Posted by: kerrywills | October 19, 2018

Notice the leaves

I was driving in this morning to work. It is the same drive I have done every morning for over eight years but today I noticed that the leaves were changing colors. They were yellow, orange and red and this made me happy to see the beauty of fall in New England. It reminded me that it is important sometimes to step back from our daily routine and notice the things that are all around us.

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On our projects we also get into a routine of meetings, updates and presentations and we don’t often take a pause to reflect on our accomplishments or the talented people that we work with. It is also important to let people know that they are appreciated and that they have completed significant work and milestones.

So we need to remind ourselves to take these breaks and notice the leaves once in a while.

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Posted by: kerrywills | October 12, 2018

Plans often change

We had a family vacation planned for this last weekend to go up to New Hampshire to see the leaves changing colors and do some hiking. It was Columbus Day weekend and the kids had Monday off from school. Our plan was to leave when they got home on Friday and make the 4 hour drive north to arrive around 7pm.

Well the plan did not work out as expected. We hit traffic the entire way up including a road closure, other people heading there for the weekend and the baseball playoffs in Boston. In the end, it took us nearly 7 hours to make the drive up and we were exhausted when we arrived.

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As with our work, we can have good estimates and plans but there will always be unexpected issues which need to be resolved. And sometimes you just have to sit there and wait for them to pass

 

Posted by: kerrywills | October 5, 2018

Effort and Duration

I am often encountering situations that remind me that there is a difference between effort and duration. For example, on my current initiative we needed to get approval for consultants to support our work. It is critical work and we need the resources on site as soon as possible. In this case, the EFFORT to get approval was a five minute conversation but the DURATION lasted three weeks due to prep meetings, reviews with sourcing and negotiating the wording of the contract.

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Many times if we want the DURATION of an activity to be reduced, we have to put extra EFFORT into following up, preparation and work. It is also important to manage expectations on the difference when asked how long something will take. Most people are asking about DURATION when they ask for thisĀ  so we need to be clear. BTW this post took about 5 minutes of effort to write, but sat in my backlog for almost one month (duration).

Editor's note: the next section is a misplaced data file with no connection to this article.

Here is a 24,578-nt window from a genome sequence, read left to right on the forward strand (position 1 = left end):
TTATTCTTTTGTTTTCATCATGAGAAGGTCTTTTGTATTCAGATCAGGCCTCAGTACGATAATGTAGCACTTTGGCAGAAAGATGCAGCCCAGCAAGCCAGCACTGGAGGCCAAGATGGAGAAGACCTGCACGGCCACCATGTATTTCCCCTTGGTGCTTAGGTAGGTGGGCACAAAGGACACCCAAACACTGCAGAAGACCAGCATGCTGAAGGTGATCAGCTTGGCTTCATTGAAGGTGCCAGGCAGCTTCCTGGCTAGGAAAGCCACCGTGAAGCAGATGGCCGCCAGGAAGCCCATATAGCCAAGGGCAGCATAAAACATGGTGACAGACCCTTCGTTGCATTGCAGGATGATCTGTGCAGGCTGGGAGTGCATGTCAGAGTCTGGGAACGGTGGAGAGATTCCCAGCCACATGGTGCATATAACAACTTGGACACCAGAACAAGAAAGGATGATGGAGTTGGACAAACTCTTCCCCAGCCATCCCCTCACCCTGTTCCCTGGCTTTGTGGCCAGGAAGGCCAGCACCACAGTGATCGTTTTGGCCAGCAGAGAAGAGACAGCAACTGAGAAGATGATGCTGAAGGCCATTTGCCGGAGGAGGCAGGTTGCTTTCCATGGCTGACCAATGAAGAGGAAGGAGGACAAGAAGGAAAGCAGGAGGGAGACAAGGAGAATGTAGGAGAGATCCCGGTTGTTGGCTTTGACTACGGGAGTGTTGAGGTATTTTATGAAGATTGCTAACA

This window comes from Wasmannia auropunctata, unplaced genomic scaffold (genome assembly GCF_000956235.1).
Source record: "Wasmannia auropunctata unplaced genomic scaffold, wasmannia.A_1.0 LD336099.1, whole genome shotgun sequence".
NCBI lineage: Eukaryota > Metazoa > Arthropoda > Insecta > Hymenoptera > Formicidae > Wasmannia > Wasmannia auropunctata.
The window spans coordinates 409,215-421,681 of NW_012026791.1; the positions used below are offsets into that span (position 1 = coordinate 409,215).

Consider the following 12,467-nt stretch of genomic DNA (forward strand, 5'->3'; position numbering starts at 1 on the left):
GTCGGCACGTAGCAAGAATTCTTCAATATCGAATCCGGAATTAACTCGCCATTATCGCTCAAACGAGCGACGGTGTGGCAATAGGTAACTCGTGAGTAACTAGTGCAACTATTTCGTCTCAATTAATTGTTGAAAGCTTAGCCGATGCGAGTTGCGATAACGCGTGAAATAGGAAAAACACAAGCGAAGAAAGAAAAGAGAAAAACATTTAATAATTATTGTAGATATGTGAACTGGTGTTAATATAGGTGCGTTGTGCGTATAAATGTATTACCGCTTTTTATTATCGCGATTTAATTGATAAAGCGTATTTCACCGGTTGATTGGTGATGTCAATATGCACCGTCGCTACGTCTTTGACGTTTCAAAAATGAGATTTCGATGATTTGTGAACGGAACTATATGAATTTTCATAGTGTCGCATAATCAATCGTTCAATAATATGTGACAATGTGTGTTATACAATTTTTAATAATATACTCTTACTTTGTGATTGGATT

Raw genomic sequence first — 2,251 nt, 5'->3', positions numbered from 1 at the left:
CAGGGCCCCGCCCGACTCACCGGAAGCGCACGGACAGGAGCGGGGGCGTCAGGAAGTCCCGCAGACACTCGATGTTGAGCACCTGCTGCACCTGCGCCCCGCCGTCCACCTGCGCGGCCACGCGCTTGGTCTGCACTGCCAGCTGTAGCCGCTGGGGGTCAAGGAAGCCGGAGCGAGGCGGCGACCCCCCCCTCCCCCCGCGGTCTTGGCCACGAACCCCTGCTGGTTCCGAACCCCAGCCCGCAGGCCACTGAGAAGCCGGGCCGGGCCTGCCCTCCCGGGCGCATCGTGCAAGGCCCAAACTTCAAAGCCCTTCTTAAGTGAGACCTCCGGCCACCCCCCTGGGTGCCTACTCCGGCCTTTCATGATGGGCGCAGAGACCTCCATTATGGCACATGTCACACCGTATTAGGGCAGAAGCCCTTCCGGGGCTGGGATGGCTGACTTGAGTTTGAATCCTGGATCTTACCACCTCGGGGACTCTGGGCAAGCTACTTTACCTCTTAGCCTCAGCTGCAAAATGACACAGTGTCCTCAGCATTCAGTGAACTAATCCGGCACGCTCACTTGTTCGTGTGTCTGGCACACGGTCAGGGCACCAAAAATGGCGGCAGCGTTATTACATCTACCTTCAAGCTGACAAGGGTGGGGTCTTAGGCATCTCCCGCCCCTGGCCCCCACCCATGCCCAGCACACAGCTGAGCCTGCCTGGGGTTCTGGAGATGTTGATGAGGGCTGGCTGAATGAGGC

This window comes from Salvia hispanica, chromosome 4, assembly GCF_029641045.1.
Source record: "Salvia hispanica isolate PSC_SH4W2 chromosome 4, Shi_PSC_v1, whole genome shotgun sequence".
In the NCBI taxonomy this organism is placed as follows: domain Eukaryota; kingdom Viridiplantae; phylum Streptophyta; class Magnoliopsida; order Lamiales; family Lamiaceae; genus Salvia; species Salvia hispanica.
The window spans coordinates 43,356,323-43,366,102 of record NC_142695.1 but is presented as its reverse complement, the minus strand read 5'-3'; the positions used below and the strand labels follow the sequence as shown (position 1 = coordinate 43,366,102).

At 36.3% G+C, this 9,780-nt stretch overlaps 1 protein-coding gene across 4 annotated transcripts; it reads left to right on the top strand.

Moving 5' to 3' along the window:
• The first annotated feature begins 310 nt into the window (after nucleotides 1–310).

Posted by: kerrywills | September 28, 2018

Opinions don’t make progress; visions do

I have been involved with several initiatives in my career which have had components with various successes and failures. I was discussing this with a colleagues and we came to the conclusion that the primary contributor in these scenarios was having a leader with a clear vision of the work.

One initiative I was on several years ago at a prior company which had several workstreams. A few of the workstreams which were successful had strong leaders with a clear view of what they wanted to accomplish and how to get there. There were also workstreams which were not as successful as a result of not having clarity of scope, approach or direction. These other initiatives had leaders who definitely had opinions and who were engaged, but didn’t necessarily have a clear vision for the work. This was a good case study since the initiative involved a lot of the same team members and organizations with the primary difference being the leaders running the initiatives.

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So, it is not enough to just have opinions. Initiatives need a clear vision and a leader with the ability to articulate it and rally people around it.

 

Posted by: kerrywills | September 21, 2018

Formula for Transparency

For those who follow this blog or read my books, you know I am a big proponent of transparency. This means insight into progress, risks and upcoming planning to ensure successful delivery. I would put forward the following formula..

Structure + Methodology + Diligence = Transparency

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  • First, there needs to be clarity of structure. This includes how work is organized, aligned and reported on which could be based on scope, value or organizational boundaries.
  • Second, a methodology needs to be put in place that organized the key program elements into the structure and provides an approach for how to represent them. This means aligning financials, milestones, value, dependencies, risks and status to the structure.
  • Lastly, there needs to be diligence in updating the tools and techniques laid out in the methodology. This means that team members need to update authoritative sources of information for the work. This is really important because having the right structure and tools is worthless if these items are not updated.

The structure organizes the work which then gets highlighted through the various tools and updated through the team members. The end result is transparency into progress across many dimensions and organized in a logical construct.

 

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